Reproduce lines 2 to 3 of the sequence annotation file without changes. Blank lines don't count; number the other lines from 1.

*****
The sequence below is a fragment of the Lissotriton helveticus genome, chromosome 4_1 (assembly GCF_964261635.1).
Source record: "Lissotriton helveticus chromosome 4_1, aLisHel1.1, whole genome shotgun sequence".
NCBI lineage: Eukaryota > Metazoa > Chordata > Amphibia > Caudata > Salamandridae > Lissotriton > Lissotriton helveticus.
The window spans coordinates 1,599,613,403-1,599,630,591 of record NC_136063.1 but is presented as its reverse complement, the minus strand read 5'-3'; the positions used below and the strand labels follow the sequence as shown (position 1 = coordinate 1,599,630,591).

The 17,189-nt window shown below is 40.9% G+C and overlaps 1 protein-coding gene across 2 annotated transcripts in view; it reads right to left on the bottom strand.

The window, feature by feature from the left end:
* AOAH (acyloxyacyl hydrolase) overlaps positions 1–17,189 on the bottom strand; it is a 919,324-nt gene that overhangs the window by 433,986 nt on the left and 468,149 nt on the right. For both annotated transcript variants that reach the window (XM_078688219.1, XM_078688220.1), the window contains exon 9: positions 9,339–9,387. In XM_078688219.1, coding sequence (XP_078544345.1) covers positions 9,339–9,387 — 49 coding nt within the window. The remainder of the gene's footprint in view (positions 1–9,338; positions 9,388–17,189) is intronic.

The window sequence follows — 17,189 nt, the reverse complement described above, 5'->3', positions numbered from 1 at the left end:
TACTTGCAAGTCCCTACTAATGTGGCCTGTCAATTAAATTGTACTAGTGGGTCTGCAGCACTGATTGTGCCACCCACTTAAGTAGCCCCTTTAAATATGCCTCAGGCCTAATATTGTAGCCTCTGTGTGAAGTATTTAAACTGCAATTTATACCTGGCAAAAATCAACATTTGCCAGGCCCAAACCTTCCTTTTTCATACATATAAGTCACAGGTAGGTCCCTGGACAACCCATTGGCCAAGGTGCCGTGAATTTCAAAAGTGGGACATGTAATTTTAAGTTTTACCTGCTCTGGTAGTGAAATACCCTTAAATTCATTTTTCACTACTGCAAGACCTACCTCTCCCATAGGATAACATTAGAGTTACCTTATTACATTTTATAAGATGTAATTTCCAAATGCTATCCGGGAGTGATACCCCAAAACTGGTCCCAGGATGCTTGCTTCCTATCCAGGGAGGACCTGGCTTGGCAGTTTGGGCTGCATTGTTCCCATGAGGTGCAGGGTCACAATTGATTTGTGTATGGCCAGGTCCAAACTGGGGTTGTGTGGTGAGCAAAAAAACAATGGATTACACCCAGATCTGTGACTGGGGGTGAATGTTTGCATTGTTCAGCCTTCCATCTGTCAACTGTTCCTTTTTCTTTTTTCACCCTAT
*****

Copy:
Source record: "Lissotriton helveticus chromosome 4_1, aLisHel1.1, whole genome shotgun sequence".
NCBI lineage: Eukaryota > Metazoa > Chordata > Amphibia > Caudata > Salamandridae > Lissotriton > Lissotriton helveticus.